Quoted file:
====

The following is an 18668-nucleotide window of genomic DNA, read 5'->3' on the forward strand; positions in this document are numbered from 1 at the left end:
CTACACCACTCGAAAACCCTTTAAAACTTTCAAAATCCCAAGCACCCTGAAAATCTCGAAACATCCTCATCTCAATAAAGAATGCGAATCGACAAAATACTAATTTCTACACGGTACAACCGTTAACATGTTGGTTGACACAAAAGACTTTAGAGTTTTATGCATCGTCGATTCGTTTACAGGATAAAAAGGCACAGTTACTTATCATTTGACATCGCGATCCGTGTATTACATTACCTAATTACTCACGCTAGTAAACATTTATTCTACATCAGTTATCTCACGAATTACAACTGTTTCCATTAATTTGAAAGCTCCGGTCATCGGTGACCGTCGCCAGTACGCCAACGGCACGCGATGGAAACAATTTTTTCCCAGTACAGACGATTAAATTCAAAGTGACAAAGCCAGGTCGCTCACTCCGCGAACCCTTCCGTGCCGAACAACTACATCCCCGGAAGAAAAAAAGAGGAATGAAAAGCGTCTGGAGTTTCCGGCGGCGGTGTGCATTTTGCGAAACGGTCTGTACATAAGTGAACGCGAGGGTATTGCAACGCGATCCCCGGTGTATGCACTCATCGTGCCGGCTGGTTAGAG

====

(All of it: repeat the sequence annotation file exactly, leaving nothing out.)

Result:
The following is an 18668-nucleotide window of genomic DNA, read 5'->3' on the forward strand; positions in this document are numbered from 1 at the left end:
CTACACCACTCGAAAACCCTTTAAAACTTTCAAAATCCCAAGCACCCTGAAAATCTCGAAACATCCTCATCTCAATAAAGAATGCGAATCGACAAAATACTAATTTCTACACGGTACAACCGTTAACATGTTGGTTGACACAAAAGACTTTAGAGTTTTATGCATCGTCGATTCGTTTACAGGATAAAAAGGCACAGTTACTTATCATTTGACATCGCGATCCGTGTATTACATTACCTAATTACTCACGCTAGTAAACATTTATTCTACATCAGTTATCTCACGAATTACAACTGTTTCCATTAATTTGAAAGCTCCGGTCATCGGTGACCGTCGCCAGTACGCCAACGGCACGCGATGGAAACAATTTTTTCCCAGTACAGACGATTAAATTCAAAGTGACAAAGCCAGGTCGCTCACTCCGCGAACCCTTCCGTGCCGAACAACTACATCCCCGGAAGAAAAAAAGAGGAATGAAAAGCGTCTGGAGTTTCCGGCGGCGGTGTGCATTTTGCGAAACGGTCTGTACATAAGTGAACGCGAGGGTATTGCAACGCGATCCCCGGTGTATGCACTCATCGTGCCGGCTGGTTAGAG